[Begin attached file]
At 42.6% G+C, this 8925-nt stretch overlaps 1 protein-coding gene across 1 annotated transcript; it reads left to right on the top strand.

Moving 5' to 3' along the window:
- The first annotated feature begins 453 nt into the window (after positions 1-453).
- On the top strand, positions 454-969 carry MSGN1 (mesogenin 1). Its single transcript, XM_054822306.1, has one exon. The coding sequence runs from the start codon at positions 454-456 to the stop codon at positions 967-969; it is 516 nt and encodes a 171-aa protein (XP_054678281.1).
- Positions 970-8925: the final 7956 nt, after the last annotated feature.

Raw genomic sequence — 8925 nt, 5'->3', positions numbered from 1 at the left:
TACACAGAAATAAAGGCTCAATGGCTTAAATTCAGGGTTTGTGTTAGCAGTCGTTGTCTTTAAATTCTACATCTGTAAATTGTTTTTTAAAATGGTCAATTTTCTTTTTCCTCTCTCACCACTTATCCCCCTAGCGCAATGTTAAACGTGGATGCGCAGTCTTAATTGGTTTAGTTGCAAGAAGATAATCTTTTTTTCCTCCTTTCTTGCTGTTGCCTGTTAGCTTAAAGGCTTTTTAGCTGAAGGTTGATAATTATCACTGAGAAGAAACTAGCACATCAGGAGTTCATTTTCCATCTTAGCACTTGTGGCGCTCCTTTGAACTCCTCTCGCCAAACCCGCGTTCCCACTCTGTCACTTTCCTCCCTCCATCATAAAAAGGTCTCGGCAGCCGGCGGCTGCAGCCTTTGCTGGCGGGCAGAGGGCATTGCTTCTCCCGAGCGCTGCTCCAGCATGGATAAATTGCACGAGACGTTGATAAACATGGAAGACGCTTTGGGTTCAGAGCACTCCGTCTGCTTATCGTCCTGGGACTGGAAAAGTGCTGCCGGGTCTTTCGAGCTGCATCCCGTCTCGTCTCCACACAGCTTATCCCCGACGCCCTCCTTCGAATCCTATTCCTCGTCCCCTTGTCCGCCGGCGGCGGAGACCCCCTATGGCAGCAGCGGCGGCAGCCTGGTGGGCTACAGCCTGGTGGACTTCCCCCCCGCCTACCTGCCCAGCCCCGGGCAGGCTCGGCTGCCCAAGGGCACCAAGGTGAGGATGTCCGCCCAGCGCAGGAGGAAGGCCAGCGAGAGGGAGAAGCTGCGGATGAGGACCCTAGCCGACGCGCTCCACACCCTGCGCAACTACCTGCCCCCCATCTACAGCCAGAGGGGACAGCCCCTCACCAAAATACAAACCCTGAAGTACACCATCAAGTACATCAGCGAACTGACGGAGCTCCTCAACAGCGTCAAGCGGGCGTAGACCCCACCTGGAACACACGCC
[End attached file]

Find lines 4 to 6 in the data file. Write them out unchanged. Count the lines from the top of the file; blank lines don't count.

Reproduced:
- On the top strand, positions 454-969 carry MSGN1 (mesogenin 1). Its single transcript, XM_054822306.1, has one exon. The coding sequence runs from the start codon at positions 454-456 to the stop codon at positions 967-969; it is 516 nt and encodes a 171-aa protein (XP_054678281.1).
- Positions 970-8925: the final 7956 nt, after the last annotated feature.

Raw genomic sequence — 8925 nt, 5'->3', positions numbered from 1 at the left: